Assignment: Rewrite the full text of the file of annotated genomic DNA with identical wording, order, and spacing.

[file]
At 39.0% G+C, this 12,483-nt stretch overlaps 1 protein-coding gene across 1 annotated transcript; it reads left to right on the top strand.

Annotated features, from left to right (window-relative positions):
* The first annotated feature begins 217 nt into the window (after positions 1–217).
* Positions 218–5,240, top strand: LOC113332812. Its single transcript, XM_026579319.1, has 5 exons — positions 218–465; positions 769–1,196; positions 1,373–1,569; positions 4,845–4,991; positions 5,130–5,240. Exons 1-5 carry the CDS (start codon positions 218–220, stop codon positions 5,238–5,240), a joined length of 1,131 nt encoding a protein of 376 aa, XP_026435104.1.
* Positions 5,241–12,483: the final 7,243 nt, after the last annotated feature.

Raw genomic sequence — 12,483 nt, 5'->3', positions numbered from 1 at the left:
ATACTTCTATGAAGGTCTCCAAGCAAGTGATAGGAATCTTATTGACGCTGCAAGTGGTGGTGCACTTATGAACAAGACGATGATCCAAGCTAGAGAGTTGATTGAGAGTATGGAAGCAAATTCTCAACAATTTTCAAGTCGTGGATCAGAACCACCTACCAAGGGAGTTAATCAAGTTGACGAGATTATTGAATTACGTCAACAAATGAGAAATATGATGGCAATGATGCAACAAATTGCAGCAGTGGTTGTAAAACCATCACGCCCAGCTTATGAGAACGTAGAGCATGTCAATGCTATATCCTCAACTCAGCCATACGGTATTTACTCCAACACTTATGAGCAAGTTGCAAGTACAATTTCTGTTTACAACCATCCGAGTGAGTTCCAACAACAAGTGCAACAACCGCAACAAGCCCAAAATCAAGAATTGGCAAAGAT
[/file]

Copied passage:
At 39.0% G+C, this 12,483-nt stretch overlaps 1 protein-coding gene across 1 annotated transcript; it reads left to right on the top strand.

Annotated features, from left to right (window-relative positions):
* The first annotated feature begins 217 nt into the window (after positions 1–217).
* Positions 218–5,240, top strand: LOC113332812. Its single transcript, XM_026579319.1, has 5 exons — positions 218–465; positions 769–1,196; positions 1,373–1,569; positions 4,845–4,991; positions 5,130–5,240. Exons 1-5 carry the CDS (start codon positions 218–220, stop codon positions 5,238–5,240), a joined length of 1,131 nt encoding a protein of 376 aa, XP_026435104.1.
* Positions 5,241–12,483: the final 7,243 nt, after the last annotated feature.

Raw genomic sequence — 12,483 nt, 5'->3', positions numbered from 1 at the left:
ATACTTCTATGAAGGTCTCCAAGCAAGTGATAGGAATCTTATTGACGCTGCAAGTGGTGGTGCACTTATGAACAAGACGATGATCCAAGCTAGAGAGTTGATTGAGAGTATGGAAGCAAATTCTCAACAATTTTCAAGTCGTGGATCAGAACCACCTACCAAGGGAGTTAATCAAGTTGACGAGATTATTGAATTACGTCAACAAATGAGAAATATGATGGCAATGATGCAACAAATTGCAGCAGTGGTTGTAAAACCATCACGCCCAGCTTATGAGAACGTAGAGCATGTCAATGCTATATCCTCAACTCAGCCATACGGTATTTACTCCAACACTTATGAGCAAGTTGCAAGTACAATTTCTGTTTACAACCATCCGAGTGAGTTCCAACAACAAGTGCAACAACCGCAACAAGCCCAAAATCAAGAATTGGCAAAGAT